Despite public pronouncements to the contrary, presidential envoy Clark Clifford failed to bridge the main differences between Turkey and the United States during his visit here, Western diplomatic sources said today.
Clifford spoke yesterday of an identity of views with Turkish leaders and said on his departure for Cyprus, where he arrived later today that his visit was "a useful start in reinvigorating" troubled Turkish-American relations.
But diplomats said the talks failed to settle differences over the American embargo on arms supplies to Turkey and Ankara's retaliatory closure of 26 U.S. bases on Turkish soil.
"The differences still exist," one Western diplomat said.
Turkey continues to insist that its defense arrangements with the United States and settlement of the Cyprus conflict are separate issues that should not be linked.
The United States still demands significant progress toward a Cyprus settlement before military aid and arms supplies are restored.
Turkish Premier Suleman Demirel told Clifford during the former Defense Secretary's two days of talks in Ankara, that he could not make concessions on Cyprus before general elections later this year.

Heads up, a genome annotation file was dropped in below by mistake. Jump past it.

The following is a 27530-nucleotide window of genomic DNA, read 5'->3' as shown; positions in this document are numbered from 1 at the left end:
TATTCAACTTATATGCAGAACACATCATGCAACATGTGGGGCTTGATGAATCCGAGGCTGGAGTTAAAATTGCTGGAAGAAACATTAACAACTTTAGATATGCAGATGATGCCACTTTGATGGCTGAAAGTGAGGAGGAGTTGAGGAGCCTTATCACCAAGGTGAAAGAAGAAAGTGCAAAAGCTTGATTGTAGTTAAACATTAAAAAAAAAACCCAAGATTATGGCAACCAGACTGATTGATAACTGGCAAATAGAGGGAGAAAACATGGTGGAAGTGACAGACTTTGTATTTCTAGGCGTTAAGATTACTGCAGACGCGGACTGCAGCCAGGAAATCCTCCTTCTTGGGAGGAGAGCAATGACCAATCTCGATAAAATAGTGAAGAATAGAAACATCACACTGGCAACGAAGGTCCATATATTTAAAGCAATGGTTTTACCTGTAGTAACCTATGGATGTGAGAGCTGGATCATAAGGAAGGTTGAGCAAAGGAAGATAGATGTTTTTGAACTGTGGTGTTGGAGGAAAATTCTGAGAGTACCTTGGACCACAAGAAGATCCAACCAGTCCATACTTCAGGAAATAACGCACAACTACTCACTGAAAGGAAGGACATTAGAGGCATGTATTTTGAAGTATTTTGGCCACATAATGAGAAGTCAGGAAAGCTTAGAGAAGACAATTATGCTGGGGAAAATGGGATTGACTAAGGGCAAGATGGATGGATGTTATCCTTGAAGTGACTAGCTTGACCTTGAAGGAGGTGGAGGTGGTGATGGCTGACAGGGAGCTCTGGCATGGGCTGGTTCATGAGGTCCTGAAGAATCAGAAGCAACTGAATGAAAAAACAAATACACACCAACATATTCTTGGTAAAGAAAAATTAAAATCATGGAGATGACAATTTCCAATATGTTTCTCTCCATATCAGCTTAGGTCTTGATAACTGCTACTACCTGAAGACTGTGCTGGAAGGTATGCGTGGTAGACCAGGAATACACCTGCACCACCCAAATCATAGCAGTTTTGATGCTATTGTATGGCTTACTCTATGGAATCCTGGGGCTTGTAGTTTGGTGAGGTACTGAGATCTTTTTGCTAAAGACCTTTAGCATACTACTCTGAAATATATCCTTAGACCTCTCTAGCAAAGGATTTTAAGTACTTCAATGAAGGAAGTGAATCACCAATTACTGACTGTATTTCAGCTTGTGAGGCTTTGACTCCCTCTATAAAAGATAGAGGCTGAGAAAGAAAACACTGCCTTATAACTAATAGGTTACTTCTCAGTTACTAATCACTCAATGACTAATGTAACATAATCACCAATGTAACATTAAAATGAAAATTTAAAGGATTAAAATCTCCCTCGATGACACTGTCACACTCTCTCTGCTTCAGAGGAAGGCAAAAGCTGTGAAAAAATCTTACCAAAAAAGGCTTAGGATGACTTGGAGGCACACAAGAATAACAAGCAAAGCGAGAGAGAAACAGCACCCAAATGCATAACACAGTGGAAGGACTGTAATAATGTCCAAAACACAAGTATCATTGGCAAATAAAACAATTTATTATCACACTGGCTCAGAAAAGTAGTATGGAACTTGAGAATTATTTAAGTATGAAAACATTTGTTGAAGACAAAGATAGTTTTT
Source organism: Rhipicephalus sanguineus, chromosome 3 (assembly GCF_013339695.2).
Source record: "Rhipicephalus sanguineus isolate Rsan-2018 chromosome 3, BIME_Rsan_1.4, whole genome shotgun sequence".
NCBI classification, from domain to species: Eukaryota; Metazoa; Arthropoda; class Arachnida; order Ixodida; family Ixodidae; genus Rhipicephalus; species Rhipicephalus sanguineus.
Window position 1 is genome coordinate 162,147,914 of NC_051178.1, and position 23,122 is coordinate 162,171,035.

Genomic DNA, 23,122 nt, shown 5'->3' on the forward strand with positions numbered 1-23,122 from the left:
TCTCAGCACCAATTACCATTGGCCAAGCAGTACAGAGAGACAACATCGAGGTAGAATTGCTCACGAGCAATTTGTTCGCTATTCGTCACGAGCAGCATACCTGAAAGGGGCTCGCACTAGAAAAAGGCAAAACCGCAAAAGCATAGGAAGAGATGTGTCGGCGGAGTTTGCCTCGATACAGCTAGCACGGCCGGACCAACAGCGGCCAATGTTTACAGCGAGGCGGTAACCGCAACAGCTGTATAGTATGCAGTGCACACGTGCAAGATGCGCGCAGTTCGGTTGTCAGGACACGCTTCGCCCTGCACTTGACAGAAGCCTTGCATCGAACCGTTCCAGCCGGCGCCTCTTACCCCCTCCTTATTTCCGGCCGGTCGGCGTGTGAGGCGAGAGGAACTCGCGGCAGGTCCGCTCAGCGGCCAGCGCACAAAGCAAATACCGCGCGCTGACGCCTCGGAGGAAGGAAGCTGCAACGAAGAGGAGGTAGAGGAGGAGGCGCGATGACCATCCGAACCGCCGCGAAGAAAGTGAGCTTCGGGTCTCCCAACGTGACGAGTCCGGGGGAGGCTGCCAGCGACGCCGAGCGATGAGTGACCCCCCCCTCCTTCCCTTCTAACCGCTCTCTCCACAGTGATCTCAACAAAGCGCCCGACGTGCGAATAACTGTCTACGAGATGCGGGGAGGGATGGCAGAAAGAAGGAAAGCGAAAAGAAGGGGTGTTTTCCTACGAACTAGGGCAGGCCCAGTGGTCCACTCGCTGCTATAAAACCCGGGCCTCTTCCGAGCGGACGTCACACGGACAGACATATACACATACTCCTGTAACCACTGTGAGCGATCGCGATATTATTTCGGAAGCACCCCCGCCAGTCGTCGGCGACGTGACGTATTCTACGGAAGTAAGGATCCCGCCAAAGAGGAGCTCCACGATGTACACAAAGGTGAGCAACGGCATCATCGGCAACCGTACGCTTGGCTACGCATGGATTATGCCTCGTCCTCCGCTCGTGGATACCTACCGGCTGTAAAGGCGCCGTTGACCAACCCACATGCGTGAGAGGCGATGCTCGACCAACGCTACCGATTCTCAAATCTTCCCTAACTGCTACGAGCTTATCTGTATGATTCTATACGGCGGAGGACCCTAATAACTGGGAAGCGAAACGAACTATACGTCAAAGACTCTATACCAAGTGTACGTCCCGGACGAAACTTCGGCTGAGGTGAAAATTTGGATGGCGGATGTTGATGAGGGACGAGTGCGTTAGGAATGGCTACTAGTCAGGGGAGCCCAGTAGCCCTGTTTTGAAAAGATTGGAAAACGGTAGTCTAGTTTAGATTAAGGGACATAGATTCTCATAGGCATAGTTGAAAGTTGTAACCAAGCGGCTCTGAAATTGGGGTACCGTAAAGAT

He promised, however, to push for a Cyprus settlement if re-elected. In return, he asked the Carter administration to press for congressional approval of the military agreement.
Under the agreement, Turkey would reopen U.S. bases, including top-secret installations monitoring military movements in the neighboring Soviet Union.
U.S. officials said the bases are no longer a key bargaining point as most of their important functions had been replaced by bases elsewhere. "We cannot be blackmailed on this one," one official said.
Clifford said, "It is my belief that the two nations will be able to work out whatever details exist so that cooperation can continue."